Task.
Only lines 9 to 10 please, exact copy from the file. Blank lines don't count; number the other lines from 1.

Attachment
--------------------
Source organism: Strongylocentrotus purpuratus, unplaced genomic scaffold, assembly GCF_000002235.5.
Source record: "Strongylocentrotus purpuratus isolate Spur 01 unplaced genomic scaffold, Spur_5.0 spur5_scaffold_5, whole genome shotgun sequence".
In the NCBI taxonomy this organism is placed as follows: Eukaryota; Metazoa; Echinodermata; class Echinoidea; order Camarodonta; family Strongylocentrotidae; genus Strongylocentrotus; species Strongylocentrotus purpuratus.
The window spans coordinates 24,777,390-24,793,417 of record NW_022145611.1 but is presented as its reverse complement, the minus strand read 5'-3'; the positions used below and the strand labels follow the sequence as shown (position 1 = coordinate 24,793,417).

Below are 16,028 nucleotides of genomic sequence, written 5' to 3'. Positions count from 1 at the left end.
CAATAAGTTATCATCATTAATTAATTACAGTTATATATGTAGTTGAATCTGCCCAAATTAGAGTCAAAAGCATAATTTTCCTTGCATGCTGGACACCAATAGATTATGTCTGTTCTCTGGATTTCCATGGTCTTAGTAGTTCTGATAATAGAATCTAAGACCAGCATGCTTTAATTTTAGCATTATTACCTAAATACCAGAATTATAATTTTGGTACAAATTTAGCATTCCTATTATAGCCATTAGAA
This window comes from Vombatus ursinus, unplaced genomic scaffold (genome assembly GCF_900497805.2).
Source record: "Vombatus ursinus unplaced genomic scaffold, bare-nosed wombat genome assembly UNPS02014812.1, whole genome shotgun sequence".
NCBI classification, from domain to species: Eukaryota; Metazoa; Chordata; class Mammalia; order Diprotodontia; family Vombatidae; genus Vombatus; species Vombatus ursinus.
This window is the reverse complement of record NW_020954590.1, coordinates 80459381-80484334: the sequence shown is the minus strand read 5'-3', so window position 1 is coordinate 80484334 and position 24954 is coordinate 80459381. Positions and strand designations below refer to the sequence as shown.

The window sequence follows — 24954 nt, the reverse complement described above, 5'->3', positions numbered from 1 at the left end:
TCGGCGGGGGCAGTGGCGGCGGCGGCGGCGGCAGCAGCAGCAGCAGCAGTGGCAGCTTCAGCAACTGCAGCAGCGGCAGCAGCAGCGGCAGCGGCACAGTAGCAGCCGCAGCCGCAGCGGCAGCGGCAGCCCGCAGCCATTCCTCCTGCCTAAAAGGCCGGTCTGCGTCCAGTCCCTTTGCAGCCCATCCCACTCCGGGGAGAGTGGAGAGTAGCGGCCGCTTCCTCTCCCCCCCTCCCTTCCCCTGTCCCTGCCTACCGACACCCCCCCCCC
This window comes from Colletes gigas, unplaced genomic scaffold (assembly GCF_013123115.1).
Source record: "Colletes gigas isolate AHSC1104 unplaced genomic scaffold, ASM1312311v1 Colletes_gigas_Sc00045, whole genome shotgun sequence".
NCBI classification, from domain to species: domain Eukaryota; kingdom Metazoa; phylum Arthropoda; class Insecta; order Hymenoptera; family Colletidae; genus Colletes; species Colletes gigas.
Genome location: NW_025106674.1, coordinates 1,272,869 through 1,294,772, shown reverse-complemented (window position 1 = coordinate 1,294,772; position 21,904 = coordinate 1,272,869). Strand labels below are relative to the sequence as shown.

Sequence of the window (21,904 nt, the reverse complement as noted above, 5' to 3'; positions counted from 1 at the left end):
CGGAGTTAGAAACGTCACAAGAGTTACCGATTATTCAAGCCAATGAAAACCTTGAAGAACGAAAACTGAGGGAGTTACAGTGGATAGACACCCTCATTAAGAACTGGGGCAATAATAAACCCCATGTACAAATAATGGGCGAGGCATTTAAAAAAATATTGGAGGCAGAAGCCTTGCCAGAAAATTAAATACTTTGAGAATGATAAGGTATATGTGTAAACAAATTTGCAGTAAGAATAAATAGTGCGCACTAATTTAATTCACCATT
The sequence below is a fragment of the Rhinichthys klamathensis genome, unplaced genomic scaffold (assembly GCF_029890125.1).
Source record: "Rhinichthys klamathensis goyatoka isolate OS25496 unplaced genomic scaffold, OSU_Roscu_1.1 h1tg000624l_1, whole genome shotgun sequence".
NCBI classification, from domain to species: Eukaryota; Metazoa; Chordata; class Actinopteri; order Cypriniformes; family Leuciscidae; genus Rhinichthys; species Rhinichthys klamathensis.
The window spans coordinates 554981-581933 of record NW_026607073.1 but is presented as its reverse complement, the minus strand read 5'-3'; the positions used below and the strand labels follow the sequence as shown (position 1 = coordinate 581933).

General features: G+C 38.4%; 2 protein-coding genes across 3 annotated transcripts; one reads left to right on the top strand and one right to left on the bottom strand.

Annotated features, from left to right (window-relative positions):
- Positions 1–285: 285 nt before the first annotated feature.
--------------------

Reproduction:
NCBI classification, from domain to species: Eukaryota; Metazoa; Chordata; class Mammalia; order Diprotodontia; family Vombatidae; genus Vombatus; species Vombatus ursinus.
This window is the reverse complement of record NW_020954590.1, coordinates 80459381-80484334: the sequence shown is the minus strand read 5'-3', so window position 1 is coordinate 80484334 and position 24954 is coordinate 80459381. Positions and strand designations below refer to the sequence as shown.